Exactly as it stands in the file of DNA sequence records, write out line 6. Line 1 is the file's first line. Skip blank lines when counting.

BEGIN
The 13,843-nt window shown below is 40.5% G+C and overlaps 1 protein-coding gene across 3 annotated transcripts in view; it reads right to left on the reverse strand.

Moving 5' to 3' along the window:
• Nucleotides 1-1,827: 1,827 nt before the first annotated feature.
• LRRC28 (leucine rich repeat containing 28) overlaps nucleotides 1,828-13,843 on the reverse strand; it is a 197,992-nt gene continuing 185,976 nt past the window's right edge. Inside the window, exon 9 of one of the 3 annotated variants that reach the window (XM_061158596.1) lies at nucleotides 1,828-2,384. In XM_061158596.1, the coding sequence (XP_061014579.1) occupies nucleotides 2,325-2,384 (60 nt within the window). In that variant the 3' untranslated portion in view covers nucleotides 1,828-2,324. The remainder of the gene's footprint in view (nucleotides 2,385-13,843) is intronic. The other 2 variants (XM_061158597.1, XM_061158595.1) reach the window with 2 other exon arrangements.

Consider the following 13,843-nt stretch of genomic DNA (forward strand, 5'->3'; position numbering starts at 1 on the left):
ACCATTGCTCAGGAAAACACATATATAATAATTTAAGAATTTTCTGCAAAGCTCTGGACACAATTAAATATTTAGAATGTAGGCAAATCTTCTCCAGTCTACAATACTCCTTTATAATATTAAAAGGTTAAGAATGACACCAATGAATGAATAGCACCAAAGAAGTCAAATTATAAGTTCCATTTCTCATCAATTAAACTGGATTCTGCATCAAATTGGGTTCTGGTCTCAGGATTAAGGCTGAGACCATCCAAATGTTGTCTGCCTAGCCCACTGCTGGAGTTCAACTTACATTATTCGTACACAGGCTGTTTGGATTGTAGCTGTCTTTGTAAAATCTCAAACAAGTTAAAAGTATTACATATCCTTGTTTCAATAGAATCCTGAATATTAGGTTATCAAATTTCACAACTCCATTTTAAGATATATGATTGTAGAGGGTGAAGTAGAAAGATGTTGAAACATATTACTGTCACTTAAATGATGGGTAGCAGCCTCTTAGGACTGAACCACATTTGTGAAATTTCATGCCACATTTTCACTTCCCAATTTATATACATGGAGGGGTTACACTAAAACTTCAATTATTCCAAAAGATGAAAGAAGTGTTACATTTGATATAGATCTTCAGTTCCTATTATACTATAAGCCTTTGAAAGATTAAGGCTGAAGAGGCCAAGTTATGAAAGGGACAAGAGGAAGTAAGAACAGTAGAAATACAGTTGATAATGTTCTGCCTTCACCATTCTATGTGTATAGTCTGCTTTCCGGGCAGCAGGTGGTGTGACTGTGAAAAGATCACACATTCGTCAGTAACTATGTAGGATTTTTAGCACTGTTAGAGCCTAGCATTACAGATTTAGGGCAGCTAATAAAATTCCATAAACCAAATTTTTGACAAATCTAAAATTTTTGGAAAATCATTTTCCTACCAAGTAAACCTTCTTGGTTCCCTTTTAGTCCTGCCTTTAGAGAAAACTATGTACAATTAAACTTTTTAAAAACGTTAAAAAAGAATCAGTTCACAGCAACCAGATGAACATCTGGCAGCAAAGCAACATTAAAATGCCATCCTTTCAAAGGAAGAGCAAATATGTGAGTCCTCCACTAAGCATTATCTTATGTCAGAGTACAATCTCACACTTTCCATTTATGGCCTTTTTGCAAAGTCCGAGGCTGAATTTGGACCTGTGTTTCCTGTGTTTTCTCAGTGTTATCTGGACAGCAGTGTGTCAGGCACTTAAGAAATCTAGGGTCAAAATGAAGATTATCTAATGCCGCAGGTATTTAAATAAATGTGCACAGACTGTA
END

ACCATTGCTCAGGAAAACACATATATAATAATTTAAGAATTTTCTGCAAAGCTCTGGACACAATTAAATATTTAGAATGTAGGCAAATCTTCTCCAGTCTACAATACTCCTTTATAATATTAAAAGGTTAAGAATGACACCAATGAATGAATAGCACCAAAGAAGTCAAATTATAAGTTCCATTTCTCATCAATTAAACTGGATTCTGCATCAAATTGGGTTCTGGTCTCAGGATTAAGGCTGAGACCATCCAAATGTTGTCTGCCTAGCCCACTGCTGGAGTTCAACTTACATTATTCGTACACAGGCTGTTTGGATTGTAGCTGTCTTTGTAAAATCTCAAACAAGTTAAAAGTATTACATATCCTTGTTTCAATAGAATCCTGAATATTAGGTTATCAAATTTCACAACTCCATTTTAAGATATATGATTGTAGAGGGTGAAGTAGAAAGATGTTGAAACATATTACTGTCACTTAAATGATGGGTAGCAGCCTCTTAGGACTGAACCACATTTGTGAAATTTCATGCCACATTTTCACTTCCCAATTTATATACATGGAGGGGTTACACTAAAACTTCAATTATTCCAAAAGATGAAAGAAGTGTTACATTTGATATAGATCTTCAGTTCCTATTATACTATAAGCCTTTGAAAGATTAAGGCTGAAGAGGCCAAGTTATGAAAGGGACAAGAGGAAGTAAGAACAGTAGAAATACAGTTGATAATGTTCTGCCTTCACCATTCTATGTGTATAGTCTGCTTTCCGGGCAGCAGGTGGTGTGACTGTGAAAAGATCACACATTCGTCAGTAACTATGTAGGATTTTTAGCACTGTTAGAGCCTAGCATTACAGATTTAGGGCAGCTAATAAAATTCCATAAACCAAATTTTTGACAAATCTAAAATTTTTGGAAAATCATTTTCCTACCAAGTAAACCTTCTTGGTTCCCTTTTAGTCCTGCCTTTAGAGAAAACTATGTACAATTAAACTTTTTAAAAACGTTAAAAAAGAATCAGTTCACAGCAACCAGATGAACATCTGGCAGCAAAGCAACATTAAAATGCCATCCTTTCAAAGGAAGAGCAAATATGTGAGTCCTCCACTAAGCATTATCTTATGTCAGAGTACAATCTCACACTTTCCATTTATGGCCTTTTTGCAAAGTCCGAGGCTGAATTTGGACCTGTGTTTCCTGTGTTTTCTCAGTGTTATCTGGACAGCAGTGTGTCAGGCACTTAAGAAATCTAGGGTCAAAATGAAGATTATCTAATGCCGCAGGTATTTAAATAAATGTGCACAGACTGTA